Calliope Girl 76


Calliope Girl, an S&S 34' Sloop


October 2023 – May 2024

Project Scope:  Rebuild interior to incorporate various changes

Project Complete:  843 Total Hours

Begin Daily Project Logs

March 4, 2024

Calliope Girl 76


I started with some quick rounds of light sanding:  the head and forward cabin areas I’d primed several days before, and the mahogany ceiling strips from the forward cabin.  Getting this sanding out of the way would ensure it’d be straightforward for the next coats whenever time made itself available.  For now, I didn’t bother cleaning or re-laying out the ceiling strips as I knew I’d be making some dust in the boat later.  I also gave a quick sand and first coat of finish paint to the lonely refrigerator panel I’d been working on.

I spent most of the day working on the battery box, which would become part of the port settee in the main cabin.  I’d previously built the 1″ thick laminated platform to hold the batteries.  Now, I prepared the main cabin by removing the cabin sole in way of the battery location.  This happened to be a separate section of sole and came out by hand without any effort, including the cross beams.  I cleaned up the dust and detritus that had made its way beneath the sole during other parts of the project so far.

At the forward corner, the hull took a sharp upward turn, and this point dictated the level of the entire battery box.  To help lower the platform as much as possible, I eased the underside of the forward corner, allowing the base panel to fit into the space nearly an inch lower.  I did some preparatory sanding to remove paint from places I planned to use epoxy or other adhesive and then, after some basic layout to level the platform in both directions, secured support cleats on the two sides where possible.  I temporarily secured the platform to the cleats with screws to check its fit and level in both directions.  At the forward inboard edge, I made a mark to pare off that corner as well, lest it interfere with the mast step.  With the platform in its final position, there was ample height for the batteries and all appurtenances, as shown with the plywood template leaning against the forward bulkhead; the template, as shown, included the height of the terminal fuse blocks as well as the batteries themselves.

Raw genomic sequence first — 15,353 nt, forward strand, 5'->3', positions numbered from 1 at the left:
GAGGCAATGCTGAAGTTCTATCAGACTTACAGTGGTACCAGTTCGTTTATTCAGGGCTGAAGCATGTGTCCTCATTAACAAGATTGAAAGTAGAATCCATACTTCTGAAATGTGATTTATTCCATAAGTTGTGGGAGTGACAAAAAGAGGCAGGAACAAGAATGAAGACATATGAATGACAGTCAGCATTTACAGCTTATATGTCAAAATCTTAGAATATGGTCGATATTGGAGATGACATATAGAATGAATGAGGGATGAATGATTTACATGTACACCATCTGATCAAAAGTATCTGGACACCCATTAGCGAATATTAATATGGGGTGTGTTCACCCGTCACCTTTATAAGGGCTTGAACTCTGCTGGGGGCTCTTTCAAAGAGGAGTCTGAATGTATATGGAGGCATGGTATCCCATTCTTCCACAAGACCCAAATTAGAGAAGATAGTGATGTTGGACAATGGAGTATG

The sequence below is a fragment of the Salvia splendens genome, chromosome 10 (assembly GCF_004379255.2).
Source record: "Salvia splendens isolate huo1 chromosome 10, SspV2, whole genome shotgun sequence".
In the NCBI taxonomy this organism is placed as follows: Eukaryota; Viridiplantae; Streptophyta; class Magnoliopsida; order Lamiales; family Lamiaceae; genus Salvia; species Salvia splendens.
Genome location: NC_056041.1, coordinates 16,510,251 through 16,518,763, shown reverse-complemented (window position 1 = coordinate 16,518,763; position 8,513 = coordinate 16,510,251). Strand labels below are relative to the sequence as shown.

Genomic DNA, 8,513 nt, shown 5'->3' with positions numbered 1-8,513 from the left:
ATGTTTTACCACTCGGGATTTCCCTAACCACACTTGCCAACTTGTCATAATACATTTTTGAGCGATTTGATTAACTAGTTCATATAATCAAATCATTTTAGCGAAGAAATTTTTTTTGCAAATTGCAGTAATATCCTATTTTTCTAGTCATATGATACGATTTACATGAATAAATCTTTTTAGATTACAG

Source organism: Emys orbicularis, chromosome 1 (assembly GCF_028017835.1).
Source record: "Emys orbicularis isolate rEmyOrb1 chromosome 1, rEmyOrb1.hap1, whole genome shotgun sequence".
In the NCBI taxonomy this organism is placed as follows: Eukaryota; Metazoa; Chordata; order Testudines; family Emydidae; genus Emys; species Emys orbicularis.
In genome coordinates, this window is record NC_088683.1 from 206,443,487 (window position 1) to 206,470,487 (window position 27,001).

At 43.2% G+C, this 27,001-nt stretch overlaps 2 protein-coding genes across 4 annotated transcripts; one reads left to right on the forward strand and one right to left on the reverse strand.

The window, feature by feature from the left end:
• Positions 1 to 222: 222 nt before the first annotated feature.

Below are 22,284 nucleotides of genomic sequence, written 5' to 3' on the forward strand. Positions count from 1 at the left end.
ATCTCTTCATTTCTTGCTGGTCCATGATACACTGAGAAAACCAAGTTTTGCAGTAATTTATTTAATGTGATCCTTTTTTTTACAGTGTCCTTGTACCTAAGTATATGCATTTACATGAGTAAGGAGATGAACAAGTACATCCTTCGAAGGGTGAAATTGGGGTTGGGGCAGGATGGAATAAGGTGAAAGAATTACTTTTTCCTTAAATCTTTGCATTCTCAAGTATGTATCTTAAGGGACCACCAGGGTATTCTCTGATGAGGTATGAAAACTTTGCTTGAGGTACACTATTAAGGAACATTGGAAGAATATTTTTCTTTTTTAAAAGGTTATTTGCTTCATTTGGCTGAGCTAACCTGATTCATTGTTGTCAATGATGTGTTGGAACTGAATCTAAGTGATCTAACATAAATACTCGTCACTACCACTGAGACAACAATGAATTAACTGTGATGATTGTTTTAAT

With the dry fit and support in place, I removed everything and, after final preparations, resecured the two cleats with screws and epoxy adhesive, then installed the platform with more epoxy adhesive in the forward outboard corner and on all the faying surfaces and screws into the cleats to secure it.  Then, I installed two layers of heavy tabbing to secure the platform to the nearby bulkheads.  This coincided with lunch, so it was a good time to let the epoxy tack up briefly before continuing.

In the afternoon, I worked on the after bulkhead to define and support the platform and storage box further.  I’d left space for, and now installed, a vertical support cleat at the aft end of the platform, then cut and scribed a slightly-oversized piece of plywood to fit, eventually trimming it to the correct height and width, with a 22.5° angle at the inboard corner where the box would continue to wrap around the platform.  Eventually, with the fit complete, I made the installation permanent with a support cleat beneath the platform (marked in place and installed down in the woodshop), and installed the new aft panel with epoxy adhesive on all possible faying surfaces, finishing up with two layers of tabbing where the bulkhead met the hull (beneath the platform).  This part of the platform formed the main basis of support for its entire eventual weight; I’d not yet determined whether the remaining sides would sit atop the new cabin sole or form the support for the sole itself, but in either event I wasn’t counting on these sides being critical structural support for the weight of the batteries.  Ultimately, I also planned to fiberglass all the inside seams of the box, once complete, so the entire structure would work together for increased strength.

I thought I’d probably install a longitudinal support beneath the platform, generally on top of the old engine foundation that ran beneath, but that would be a job for next time as the day was running short, and before I left I wanted to get the propane box painted inside and out.


Total time billed on this job today: 8 hours

0600 Weather Observation: 45°, clear. Forecast for the day: Sunny, 50°